Journalism And Mass Communications Specialization
The Journalism and Mass Communication specialization is designed to give students a broad knowledge base and set skill in advertising and news editorial areas. Diversification and entrepreneurial competence are highly valued in today’s media industry. Coursework in fundamentals in writing and new media are required in the field. This specialization allows students a more flexible path in choosing the other areas of journalism they want to advance in for the variety of ever changing professions emerging in media today. The specialization also provides students with the needed foundations of ethical, legal and research oriented coursework to make sure they maintain a high level of professionalism.
News Editorial Specialization
As the communication revolution expands the ways in which news and information can be presented, the need increases for individuals with the ability to prepare and present news and information precisely and accurately for a variety of media. Students in the news editorial specialization receive practical training in the theory and practice of identifying, gathering, processing, interpreting, writing and presenting news for traditional print, broadcast and new media. News students are encouraged to take photo, video and audio classes and apply these skills in our converged newsroom. The Daily Egyptian is over a 100-year-old student run newspaper.
Students in the photojournalism specialization develop the photographic and news reporting skills necessary to communicate visually with a mass audience through contemporary media outlets - both printed and electronic. Photojournalism students receive practical training in gathering, writing, photographing, editing and presenting news and feature stories in which the essential information is photographic. The program remains on the cutting edge by integrating traditional instruction in a digital environment with new media skills in website development, audio and video production. Graduating students are fully aware of the power of photography, are well grounded in the legal and ethical traditions of the profession and are practically prepared to make a significant contribution to contemporary journalism.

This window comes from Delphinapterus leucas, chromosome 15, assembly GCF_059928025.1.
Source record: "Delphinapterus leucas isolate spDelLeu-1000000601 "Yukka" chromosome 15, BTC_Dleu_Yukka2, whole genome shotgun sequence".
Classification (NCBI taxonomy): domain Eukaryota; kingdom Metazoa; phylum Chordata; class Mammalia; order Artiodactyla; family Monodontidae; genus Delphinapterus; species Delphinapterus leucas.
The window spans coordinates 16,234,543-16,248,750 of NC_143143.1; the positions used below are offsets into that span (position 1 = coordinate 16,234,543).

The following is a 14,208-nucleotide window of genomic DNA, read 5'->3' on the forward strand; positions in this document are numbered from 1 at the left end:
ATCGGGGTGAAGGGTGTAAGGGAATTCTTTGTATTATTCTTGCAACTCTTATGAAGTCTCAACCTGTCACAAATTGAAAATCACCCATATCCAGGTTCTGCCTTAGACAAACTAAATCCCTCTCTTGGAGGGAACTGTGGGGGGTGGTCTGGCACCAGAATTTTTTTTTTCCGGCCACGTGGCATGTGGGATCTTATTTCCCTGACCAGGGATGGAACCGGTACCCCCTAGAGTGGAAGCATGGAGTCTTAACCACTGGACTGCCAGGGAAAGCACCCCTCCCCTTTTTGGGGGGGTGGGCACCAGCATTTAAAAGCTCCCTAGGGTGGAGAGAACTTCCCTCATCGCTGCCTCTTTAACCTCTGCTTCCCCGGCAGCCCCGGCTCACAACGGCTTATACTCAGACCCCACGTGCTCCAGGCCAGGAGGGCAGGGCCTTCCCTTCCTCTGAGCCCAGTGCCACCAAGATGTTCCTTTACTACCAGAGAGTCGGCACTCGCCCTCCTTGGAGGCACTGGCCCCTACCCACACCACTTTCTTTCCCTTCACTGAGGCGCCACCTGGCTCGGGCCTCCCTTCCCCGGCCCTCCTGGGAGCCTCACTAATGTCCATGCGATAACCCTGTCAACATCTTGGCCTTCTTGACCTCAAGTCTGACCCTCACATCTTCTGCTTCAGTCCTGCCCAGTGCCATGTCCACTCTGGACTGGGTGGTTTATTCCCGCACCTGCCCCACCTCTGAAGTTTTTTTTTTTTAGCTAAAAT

Sports Media Specialization
The proliferation of sports programming in both traditional and new media is triggering an increasing demand for graduates with sports production, sports promotion and sports journalism backgrounds. The School of Journalism and the Radio, Television, & Digital Media Department have joined forces to establish specializations in both academic units. The School of Journalism’s specialization has two tracks. One prepares students for sports reporting, the other for sports promotion. The reporting track includes new sports courses and essentials from the news/editorial specialization. The promotions track adds new sports courses to essentials of the advertising specialization.
Bachelor of Science (B.S.) in Journalism
The academic requirements for the Bachelor of Science degree in journalism include: (1) six hours of journalism: JRNL 160 and JRNL 202 and (2) 33 hours in journalism specialization coursework. Students will also complete a minor in an area approved by the School of Journalism.
A major must complete a minimum of 72 semester hours outside of journalism and mass communication related courses. The student, with the assistance of the journalism academic advisor, should exercise care in course selection to assure that these requirements are met.
B.S. Journalism Degree Requirements
|Degree Requirements||Credit Hours|
|University Core Curriculum Requirements||39|
|Journalism Core Courses||6|
|JRNL 160 or approved JRNL elective and JRNL 202|
|Specialization Requirements: 33 credit hours|
|Advertising and Integrated Marketing Communications Specialization:||33|
|JRNL 301, JRNL 302, JRNL 304, JRNL 335, JRNL 405, JRNL 406, JRNL 407, CMST 281, plus three approved JRNL electives.|
|Journalism and Mass Communication Specialization:||33|
|JRNL 160, JRNL 301, JRNL 302, JRNL 310, JRNL 332 or JRNL 405, JRNL 407 or JRNL 434, plus five approved JRNL electives.|
|News Editorial Specialization:||33|
|JRNL 310, JRNL 311, JRNL 312, JRNL 332, JRNL 335, JRNL 434, two of either JRNL 313, JRNL 337, JRNL 396, or JRNL 435 and three approved JRNL electives (two must be at 400 level).|
|JRNL 310, JRNL 311, JRNL 313, JRNL 332, JRNL 337, JRNL 412, JRNL 413, JRNL 434, JRNL 495, and two JRNL electives.|
|Sports Media Specialization:||33|
|Sports Media Reporting: RTD 321, JRNL 310, JRNL 311, JRNL 312, JRNL 332, JRNL 335 or JRNL 396, JRNL 434, JRNL 481, JRNL 488 plus two JRNL electives. Sports Media Promotion: RTD 321, JRNL 301, JRNL 302, JRNL 304, JRNL 310, JRNL 335 or JRNL 396, JRNL 407, JRNL 481, JRNL 488 plus two JRNL electives.|
1 (72 must be outside mass communications fields)
Three-Year Curriculum Plan
The School of Journalism offers a three-year graduation plan for students entering the program as freshmen. Students who attempt to pursue this plan will successfully complete an average of 40 credit hours per academic year. For more information, please contact the School of Journalism academic advisor.
A total of 15 hours of journalism courses at the 300 level or higher, at least one of which must be a writing course (JRNL 302 or JRNL 310), constitutes a minor for nonjournalism majors. All courses for minors in Journalism must be completed with a grade of C or higher.
Journalism minors can emphasize any of our specializations, i.e. Advertising and Integrated Marketing Communications, News Editorial, Photojournalism, Sports Media, or Journalism and Mass Communication. The School’s academic advisor is available to assist students in designing a minor emphasis.